It actually is almost as confusing as it sounds. And it only gets worse.
Melanie convinces Wanderer to escape from the quarters they’re being held in. They travel through a desert to return to the survivors’ camp, which is run by Melanie’s Uncle Jeb. Although she still looks like Melanie, the humans are able to see that she has been taken over because her eyes glow a silverish-blue.
Despite a large rift between those who want to kill her and those who believe that Melanie is still somewhere in her body, Wanderer (who is now nicknamed Wanda) is still able to develop very human feelings.
These are influenced in large part by Melanie’s memories of Jared. Wanderer herself also develops feelings for another survivor, Ian, which makes for a very interesting and complicated love triangle, or rectangle, I suppose.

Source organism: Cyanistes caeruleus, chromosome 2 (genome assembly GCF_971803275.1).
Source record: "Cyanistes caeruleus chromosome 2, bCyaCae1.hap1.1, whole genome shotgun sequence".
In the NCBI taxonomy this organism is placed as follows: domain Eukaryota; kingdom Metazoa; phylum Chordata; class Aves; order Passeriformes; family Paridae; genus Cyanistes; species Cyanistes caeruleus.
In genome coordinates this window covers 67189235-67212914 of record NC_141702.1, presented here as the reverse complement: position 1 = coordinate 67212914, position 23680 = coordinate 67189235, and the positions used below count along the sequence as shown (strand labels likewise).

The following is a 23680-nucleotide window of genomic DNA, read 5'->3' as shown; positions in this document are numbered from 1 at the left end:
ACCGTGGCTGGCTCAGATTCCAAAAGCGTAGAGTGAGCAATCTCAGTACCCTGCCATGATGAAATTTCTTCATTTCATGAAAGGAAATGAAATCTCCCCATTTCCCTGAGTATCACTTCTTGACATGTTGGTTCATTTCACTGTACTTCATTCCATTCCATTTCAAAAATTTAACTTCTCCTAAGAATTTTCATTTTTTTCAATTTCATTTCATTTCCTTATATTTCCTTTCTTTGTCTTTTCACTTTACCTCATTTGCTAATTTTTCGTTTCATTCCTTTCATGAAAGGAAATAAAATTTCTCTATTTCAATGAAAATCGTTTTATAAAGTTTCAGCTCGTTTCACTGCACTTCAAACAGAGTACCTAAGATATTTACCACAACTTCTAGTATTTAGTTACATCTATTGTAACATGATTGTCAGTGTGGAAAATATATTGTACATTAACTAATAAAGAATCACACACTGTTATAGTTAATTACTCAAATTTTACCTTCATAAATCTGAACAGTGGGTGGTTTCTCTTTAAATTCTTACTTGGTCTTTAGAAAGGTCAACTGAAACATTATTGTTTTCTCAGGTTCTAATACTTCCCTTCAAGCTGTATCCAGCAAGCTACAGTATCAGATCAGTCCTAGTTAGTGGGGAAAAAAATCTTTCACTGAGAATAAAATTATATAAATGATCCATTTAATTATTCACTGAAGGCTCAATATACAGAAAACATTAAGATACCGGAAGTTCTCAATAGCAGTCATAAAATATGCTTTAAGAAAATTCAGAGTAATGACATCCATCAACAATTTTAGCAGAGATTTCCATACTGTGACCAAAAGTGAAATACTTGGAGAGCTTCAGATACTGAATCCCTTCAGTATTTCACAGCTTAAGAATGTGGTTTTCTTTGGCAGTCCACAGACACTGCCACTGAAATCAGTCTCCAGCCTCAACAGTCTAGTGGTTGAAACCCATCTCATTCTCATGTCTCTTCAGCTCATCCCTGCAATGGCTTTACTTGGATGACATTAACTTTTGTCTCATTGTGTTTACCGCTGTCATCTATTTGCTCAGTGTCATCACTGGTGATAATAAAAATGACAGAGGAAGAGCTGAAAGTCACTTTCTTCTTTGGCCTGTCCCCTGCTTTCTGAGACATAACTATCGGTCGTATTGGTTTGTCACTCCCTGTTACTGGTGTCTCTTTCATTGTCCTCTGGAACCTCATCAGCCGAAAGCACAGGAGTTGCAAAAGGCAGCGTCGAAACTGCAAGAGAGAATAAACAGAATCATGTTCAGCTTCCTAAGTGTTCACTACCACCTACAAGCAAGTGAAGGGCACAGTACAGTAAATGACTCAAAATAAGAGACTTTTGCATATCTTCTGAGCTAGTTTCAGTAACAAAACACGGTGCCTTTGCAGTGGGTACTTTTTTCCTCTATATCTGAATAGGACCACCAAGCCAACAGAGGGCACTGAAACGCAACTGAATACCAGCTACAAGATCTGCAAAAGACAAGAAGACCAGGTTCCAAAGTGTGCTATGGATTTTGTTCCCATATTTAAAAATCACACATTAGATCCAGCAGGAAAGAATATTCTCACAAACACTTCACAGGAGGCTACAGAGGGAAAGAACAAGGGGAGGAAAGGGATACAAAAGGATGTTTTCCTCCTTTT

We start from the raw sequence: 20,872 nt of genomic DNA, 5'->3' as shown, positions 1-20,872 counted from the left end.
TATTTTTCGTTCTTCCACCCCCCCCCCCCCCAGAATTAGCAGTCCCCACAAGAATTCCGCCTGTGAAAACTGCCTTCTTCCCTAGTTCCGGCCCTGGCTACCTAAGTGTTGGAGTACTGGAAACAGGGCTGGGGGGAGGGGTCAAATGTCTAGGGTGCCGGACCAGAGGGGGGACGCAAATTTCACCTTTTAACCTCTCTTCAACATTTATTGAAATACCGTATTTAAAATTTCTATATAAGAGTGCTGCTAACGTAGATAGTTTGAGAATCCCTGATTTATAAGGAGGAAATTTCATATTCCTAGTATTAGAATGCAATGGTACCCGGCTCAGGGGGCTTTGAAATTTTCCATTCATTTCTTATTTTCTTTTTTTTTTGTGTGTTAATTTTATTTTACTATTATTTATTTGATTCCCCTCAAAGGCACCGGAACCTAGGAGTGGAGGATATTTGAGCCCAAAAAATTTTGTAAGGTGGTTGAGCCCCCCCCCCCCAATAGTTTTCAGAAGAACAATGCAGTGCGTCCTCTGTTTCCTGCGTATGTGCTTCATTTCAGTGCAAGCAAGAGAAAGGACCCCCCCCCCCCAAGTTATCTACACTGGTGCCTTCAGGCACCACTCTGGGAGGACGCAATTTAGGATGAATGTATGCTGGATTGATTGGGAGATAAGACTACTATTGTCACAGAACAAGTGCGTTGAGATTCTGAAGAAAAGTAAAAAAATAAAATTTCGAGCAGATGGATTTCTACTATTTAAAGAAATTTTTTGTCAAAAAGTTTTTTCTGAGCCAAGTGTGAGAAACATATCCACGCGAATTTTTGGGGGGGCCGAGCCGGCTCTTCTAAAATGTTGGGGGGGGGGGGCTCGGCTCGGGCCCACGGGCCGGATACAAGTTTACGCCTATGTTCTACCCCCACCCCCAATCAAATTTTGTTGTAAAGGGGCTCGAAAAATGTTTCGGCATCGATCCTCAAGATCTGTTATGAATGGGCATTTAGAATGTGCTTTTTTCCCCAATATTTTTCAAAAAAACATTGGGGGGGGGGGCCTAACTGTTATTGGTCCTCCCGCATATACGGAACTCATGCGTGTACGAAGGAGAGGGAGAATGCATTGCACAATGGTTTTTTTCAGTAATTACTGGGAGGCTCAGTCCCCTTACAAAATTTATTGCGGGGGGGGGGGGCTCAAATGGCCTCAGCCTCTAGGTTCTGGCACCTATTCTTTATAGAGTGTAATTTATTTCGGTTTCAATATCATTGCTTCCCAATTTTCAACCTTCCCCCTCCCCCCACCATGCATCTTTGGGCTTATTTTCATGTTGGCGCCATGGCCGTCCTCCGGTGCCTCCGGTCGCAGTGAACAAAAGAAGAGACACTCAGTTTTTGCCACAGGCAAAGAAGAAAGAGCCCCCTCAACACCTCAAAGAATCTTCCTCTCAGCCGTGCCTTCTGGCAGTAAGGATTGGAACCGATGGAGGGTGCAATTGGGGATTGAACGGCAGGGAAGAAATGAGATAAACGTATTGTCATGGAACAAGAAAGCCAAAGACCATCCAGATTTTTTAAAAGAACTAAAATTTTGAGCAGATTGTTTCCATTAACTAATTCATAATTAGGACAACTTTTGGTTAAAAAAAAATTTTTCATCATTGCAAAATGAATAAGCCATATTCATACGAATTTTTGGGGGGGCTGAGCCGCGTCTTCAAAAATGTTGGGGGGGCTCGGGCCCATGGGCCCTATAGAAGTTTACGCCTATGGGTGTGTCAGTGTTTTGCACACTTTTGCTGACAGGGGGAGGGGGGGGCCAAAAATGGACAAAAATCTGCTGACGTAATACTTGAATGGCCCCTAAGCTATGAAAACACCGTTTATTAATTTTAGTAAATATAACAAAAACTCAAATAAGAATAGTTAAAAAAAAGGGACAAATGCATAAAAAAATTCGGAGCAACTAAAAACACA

I went into the movie theater this past weekend with mixed expectations. The book definitely was more interesting than any of the “Twilight” books, but that wasn’t really saying much. I’ve also been a fan of the film’s star, Saiorse Rowan, for a while (her acting in “The Lovely Bones,” for one, was fantastic).
Unfortunately, not even she could save the film. I also thought the casting of Diane Kruger and William Hurt as the antagonistic Seeker and Uncle Jeb, respectively, would spice up what could very well be another sappy teen supernatural romance, but I was very wrong.
The film was just that, which I suppose is what it was going for. However, if you were hoping that the filmmakers would make greater strides to make a less laughable film, you are in for a great disappointment.
So, I advise you to save your money and avoid going to see this in the theaters. If you are that desperate to watch the numerous awkward make-out sessions and glowing eyes, you might as well wait for it to come out on DVD and rent it.
Maggie McVey, a 2012 graduate of Oneonta High School, is a freshman at the State University College at Plattsburgh. ‘Teen Talk’ columns can be found at www.thedailystar.com/teentalk